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Last Two Weeks!

 Accidentally forgetting to write my blog for last week here is my final blog entry...

Over the last two I had just been busy working on finishing up what I could for my project by tying up loose ends in regard to the PCR primers. Since most primers proved to be ineffective I had spent most of last week just trying to find an optimal temperature along with magnesium concentration. While the temperature experiment was successful the magnesium experiment continued to fail. After four tries I realized I needed to get rolling on the final presentation and paper. 

Week 8

 The week started with me running the gel for the 24x PCR reaction that tested all of the available primers and the pooled DNA extract template. Unfortunately this was unsuccessful for almost all of my primer sets I ran several other experiments to make sure that nothing was wrong with my methods. Yet, while I was able to get amplification throughout the week I had still been unable to get the 16s primers to amplify so I will need to continue testing to see if I can get that to happen.

Week Seven

 The Amoa primer reaction was somewhat successful since the bands indicate a definite presence of the Amoa gene in 2/3 of the cDNA samples. However, the locations of the bands on the gels indicate strands are present that are longer than expected. I had been about to investigate this a little more but the primers I designed arrived and I had been excited to use those in an experiment. The initial reaction run showed a slight amplification in only one of the six new primers which is very frustrating.

Week 6

 Week 6 was highlighted by the tuesday project presentations. I had been pretty nervous since I had only recently started my individual project but overall I feel that things went well. As for working on my project I had a busy week running various PCR reactions trying to get primers to work. Early on I had trouble doing so and had begun to worry that the primers were no good but from reactions run thursday at a lower temperature of 48 degrees I was successfully able to amplify. I also ran a reaction with Amoa primers and will run a gel for those products on monday.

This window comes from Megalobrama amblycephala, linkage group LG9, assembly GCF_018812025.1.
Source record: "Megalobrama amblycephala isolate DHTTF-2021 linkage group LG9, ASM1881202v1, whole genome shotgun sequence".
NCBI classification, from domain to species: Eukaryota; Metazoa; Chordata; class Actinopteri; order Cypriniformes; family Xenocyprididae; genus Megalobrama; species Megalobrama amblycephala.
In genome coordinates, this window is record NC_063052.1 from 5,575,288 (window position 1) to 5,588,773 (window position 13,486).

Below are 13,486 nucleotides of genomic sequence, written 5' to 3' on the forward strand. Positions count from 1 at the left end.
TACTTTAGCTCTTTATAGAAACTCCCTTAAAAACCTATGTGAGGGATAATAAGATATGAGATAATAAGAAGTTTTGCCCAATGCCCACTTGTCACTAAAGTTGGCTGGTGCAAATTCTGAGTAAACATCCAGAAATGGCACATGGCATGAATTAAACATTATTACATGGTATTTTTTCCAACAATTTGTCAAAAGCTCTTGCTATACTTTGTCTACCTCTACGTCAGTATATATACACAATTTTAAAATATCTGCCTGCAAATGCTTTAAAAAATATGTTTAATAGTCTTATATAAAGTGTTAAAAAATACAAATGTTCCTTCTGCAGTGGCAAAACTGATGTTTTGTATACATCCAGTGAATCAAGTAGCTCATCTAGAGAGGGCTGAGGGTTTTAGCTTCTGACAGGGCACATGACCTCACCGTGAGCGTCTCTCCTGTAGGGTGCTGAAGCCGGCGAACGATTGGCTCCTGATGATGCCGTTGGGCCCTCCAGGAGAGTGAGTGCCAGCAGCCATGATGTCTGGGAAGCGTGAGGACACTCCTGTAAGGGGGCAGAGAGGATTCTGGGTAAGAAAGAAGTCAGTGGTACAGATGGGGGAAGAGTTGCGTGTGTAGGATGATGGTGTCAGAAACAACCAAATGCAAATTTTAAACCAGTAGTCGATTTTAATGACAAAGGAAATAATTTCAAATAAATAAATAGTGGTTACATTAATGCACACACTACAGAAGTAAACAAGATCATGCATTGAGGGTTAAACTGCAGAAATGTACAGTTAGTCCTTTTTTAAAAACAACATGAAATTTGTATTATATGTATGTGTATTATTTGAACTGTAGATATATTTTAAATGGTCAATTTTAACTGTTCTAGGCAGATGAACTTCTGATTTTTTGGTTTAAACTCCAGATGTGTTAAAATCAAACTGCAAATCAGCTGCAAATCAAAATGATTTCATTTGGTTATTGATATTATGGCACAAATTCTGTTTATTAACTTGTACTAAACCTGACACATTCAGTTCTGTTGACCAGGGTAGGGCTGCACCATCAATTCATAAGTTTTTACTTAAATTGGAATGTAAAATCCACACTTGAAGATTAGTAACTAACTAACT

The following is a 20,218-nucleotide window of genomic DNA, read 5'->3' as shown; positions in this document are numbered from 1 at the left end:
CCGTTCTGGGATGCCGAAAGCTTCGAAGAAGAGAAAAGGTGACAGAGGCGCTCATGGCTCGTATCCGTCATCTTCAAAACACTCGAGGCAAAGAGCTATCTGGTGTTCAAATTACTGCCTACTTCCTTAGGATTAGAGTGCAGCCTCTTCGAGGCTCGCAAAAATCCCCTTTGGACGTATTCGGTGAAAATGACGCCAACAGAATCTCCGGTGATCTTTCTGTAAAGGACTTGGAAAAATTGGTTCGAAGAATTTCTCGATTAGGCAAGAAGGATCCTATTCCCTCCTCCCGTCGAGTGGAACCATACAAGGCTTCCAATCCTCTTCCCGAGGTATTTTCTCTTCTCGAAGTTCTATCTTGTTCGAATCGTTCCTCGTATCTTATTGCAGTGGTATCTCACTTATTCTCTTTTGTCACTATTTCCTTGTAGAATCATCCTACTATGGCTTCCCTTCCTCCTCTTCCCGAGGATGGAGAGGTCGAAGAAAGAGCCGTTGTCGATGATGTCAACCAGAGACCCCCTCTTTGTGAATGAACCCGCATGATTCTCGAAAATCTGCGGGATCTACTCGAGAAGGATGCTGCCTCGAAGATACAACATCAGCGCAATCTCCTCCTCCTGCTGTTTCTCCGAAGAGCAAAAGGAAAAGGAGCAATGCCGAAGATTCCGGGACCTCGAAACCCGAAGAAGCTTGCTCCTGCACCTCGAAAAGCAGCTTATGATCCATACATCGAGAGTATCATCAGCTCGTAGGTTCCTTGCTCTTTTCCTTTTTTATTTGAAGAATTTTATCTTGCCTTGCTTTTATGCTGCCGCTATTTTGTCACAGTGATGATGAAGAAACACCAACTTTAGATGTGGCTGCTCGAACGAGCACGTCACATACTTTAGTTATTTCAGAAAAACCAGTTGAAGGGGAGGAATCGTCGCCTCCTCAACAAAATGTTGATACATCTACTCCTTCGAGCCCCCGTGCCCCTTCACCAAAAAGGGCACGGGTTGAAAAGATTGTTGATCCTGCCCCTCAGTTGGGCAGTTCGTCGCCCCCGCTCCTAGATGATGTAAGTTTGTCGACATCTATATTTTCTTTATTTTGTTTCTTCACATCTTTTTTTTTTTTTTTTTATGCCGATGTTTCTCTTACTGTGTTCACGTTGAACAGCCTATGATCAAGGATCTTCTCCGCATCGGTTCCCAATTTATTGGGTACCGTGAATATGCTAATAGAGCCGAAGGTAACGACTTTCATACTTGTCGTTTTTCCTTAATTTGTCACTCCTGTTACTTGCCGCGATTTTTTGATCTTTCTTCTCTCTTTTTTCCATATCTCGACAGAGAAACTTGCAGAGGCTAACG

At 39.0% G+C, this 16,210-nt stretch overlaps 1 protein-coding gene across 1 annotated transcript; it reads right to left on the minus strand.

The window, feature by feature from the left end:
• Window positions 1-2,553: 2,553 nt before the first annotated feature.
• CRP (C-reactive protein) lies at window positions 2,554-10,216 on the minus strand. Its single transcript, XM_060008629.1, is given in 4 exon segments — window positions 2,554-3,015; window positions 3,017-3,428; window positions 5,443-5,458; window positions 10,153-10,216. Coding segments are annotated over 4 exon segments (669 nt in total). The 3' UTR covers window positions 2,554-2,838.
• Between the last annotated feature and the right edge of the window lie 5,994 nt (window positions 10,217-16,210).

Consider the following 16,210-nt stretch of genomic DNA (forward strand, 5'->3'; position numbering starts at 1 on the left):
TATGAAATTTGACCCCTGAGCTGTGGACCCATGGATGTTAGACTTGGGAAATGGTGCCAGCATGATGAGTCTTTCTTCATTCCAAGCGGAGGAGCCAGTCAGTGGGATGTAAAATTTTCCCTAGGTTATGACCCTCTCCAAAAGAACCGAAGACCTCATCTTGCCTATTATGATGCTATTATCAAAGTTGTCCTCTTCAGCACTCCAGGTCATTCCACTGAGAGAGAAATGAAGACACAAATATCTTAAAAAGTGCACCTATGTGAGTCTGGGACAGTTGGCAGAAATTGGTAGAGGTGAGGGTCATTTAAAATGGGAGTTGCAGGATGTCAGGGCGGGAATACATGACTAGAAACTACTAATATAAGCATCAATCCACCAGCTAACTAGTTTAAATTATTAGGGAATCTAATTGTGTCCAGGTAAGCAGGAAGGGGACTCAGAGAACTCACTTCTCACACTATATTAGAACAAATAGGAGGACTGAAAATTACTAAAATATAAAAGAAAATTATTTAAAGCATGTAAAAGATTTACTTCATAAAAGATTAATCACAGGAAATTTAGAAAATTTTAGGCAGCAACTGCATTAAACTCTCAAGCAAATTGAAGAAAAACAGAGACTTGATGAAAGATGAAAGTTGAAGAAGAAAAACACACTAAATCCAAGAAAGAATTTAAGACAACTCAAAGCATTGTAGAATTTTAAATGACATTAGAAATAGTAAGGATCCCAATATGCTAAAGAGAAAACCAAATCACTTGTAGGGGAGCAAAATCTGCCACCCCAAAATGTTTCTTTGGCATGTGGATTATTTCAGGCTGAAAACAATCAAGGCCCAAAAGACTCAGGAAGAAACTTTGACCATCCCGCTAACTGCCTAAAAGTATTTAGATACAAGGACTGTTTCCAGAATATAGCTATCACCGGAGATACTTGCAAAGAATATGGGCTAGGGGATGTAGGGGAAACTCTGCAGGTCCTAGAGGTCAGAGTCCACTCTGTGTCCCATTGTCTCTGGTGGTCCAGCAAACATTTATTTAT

After returning on tuesday from the holiday weekend I have been busy just trying to catch up with my work. Since Tyler and I have begun branching off to work on our own individual projects I have spent most of the week working independently diluting solutions and running PCR reactions on various cDNA cruise samples using different gene primers. 


My fourth week interning at CMOP has really gone by fast. So far my time has been spent working on extracting DNA samples which I can proudly say was completed on tuesday afternoon. It was also really good to see that there were concentrations of DNA present in each which appeared after running an electrophoresis gel.

Week 3

 This has been a busy yet very productive week. Monday was spent amplifying the pseudo-nitzschia PCR samples from last week using. On tuesday Tyler and I ran the samples on a gel. I also attended a lab meeting with Holly, Jon, Mariya, and Tyler where the project goals were discussed. Many of my questions in regard to the project itself were answered and it was relieving to hear that the direction of the final paper is still undetermined. I was just glad to hear that since the overall direction of the project was what I had been previously most confused about.


Being friday I see it as a good time to sit down and type out my blog for week two. Looking back it was an extremely busy week but I have to say that it went by really fast. Most of my time was spent in the lab doing running DNA extractions and PCR amplifications. I think I am also finally starting to understand the relevance of identifying bacteria and archaea in waterways. While this is good I have also learned a lot by making mistakes in the lab in regards to the DNA extraction due to my misunderstanding instructions.

Week 1

With my first week of work at CMOP coming to an end I can honestly say I have been enjoying myself. Working with my mentor Jon Schnorr I have been able to complete two Polymerase Chain Reaction (PCR) amplifications of Archaea DNA samples collected from the Columbia River plume by Dr. Mariya Smit. I believe the goal of this project is to study the microorganisms of the Columbia River, its estuary, and plume using the PCR method of DNA analysis.

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